When the news of Lance Armstrong’s doping allegations hit what we thought was the media and judicial nadir this summer, a friend of mine’s upstanding, informed, college-bound son irritably commented that he didn’t see the point of “all of this.” If everyone does it—and everyone does, according to him—why not legalize it? What he was saying, as many others have, is that taking performance-enhancing drugs has become normalized within our ethics framework—even though it is illegal and a clear violation of sporting event regulations.

Normalization of doping is a scary thought, but the real problem is actually much worse and more widespread than doping or any specific unethical practice. The real issue is contagion of unethical behavior generally. Not everyone negatively affected by, or drawn into, an ethical crisis similar to Lance Armstrong’s will engage in doping. However, many will engage in other forms of unethical behavior directly or indirectly related to the doping (the so-called “mafia”). Many more innocent bystanders will suffer consequences of the unethical behavior that traces back to the initial decision to dope.

How does this contagion happen? My current research focuses on understanding contagion of unethical behavior in different sectors (including corporations, funds, and nonprofit organizations). Unethical behavior is contagious within organizations and teams, within industries and sectors, and across sectors (including corporate, nonprofit, academic, governmental, and multilateral). It is a challenge for both civil society and government.

The multidimensional ripple effects of Lance Armstrong’s crisis (or Libor, Raj Gupta, African dictatorships, and others) are too numerous to list. While very grave, the most troubling effects are not related to the first-line perpetrators and victims—the coaches, doctors, sponsors, the US Postal Service, other athletes, the Tour de France event, the Olympics, other sporting events, the media, etc. Some of these were directly engaged in unethical behavior; most were victims.

Nor are the second and third line victims and perpetrators the most worrisome: the donors to the Livestrong Foundation and purchasers of Livestrong products in support of a supposedly ethical hero and winner; the taxpayers financing the legal proceedings; dedicated boards of corporate sponsors and the Livestrong Foundation; the cancer care community, which unwittingly used tainted funds for a good cause; the families of all of these; and countless others.

Rather, let’s consider how far contagion carries us. Children and teenagers feel emboldened to try potentially life-threatening drugs through illicit sources and without medical supervision. Early-stage queries (such as French newspaper L’Equipe’s accusations years ago) are dismissed in favor of a legendary reputation protected by financial power and fame. The slippery slope toward a culture normalizing cheating—or normalizing any unethical behavior—just because “everyone is doing it” becomes, well, normal.

At this stage of my research, I don’t yet have the explanations for the mechanisms of contagion or best prevention techniques, but here are a few blog-brief framework suggestions:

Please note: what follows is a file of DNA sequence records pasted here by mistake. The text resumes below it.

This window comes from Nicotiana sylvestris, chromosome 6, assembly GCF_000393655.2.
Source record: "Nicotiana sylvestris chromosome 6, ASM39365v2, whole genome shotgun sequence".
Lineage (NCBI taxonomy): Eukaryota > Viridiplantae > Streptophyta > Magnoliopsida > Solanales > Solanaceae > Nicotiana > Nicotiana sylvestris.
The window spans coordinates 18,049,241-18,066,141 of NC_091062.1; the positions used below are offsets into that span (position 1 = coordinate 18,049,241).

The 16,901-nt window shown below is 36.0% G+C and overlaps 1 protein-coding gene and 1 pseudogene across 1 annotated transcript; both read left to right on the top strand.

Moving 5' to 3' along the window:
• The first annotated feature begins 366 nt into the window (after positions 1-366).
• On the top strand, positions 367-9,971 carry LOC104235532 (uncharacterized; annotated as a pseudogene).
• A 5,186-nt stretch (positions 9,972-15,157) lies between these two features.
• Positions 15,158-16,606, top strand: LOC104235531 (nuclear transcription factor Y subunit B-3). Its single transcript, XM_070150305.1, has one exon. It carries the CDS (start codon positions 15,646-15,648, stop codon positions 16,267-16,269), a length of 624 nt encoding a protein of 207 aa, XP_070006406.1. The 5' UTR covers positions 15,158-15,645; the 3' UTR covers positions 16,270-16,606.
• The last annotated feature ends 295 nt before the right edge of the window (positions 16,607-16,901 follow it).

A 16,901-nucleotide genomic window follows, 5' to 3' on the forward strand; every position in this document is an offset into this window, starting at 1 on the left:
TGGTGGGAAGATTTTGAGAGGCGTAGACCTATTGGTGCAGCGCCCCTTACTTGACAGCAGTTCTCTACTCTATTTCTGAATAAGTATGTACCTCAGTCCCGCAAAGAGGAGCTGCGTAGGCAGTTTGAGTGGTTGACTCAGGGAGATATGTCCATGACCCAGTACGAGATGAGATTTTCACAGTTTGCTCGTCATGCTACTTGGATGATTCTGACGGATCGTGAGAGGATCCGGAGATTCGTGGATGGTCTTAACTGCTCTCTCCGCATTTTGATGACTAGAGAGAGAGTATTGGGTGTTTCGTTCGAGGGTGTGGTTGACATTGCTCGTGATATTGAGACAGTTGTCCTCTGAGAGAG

First, corporations should ensure more-nuanced ethics oversight (including on-going due diligence) than the standard up-front checks in connection with sponsorship, corporate social responsibility, and corporate philanthropy. This includes forward-looking, proactive measures to protect against contagion of unethical behavior internally and externally to beneficiaries of corporate engagements.

Second, nonprofit organizations should reinforce forward-looking ethics oversight at board and senior management levels. I do not advocate excessive risk aversion relating to potentially beneficial corporate engagement opportunities; the response to today’s relentless scandal-ridden headlines should be analysis with good judgment, not judgmental avoidance. The approach should not be blanket elimination of corporate engagement under the guise of independence. One key issue is the timing challenge of donor acceptance policies, such as when unethical behavior on the part of a corporate or individual donor surfaces after donor due diligence is complete (for example, Durham University’s acceptance of a major donation from a Kuwaiti prime minister who subsequently stepped down in response to corruption accusations).

Third, because no organization is immune to unethical behavior, both for-profit and nonprofit organizations should implement policies, incentive structures, and cultures rewarding rapid and responsible reactions to episodes of unethical behavior. Responsibility runs to the public, employees and volunteers, customers and beneficiaries, shareholders and donors, and those behaving unethically. Open acknowledgement and rapid response are essential to preventing the contagion “mafia”—along with zero tolerance for layers of lies.

Back to Lance Armstrong. I believe that the key to ending the contagion in this case is Lance Armstrong himself. There is an opportunity for him to be a real hero in the end. It will be far more complicated than the doping quagmire and require far more courage than the Tour de France. He must stop the contagion, starting by openly exposing all aspects of the unethical behavior and taking full responsibility for his part. Only then can potential remedies be explored and implemented. Only then can lessons be learned and applied to other types of unethical behavior in other areas of civil society.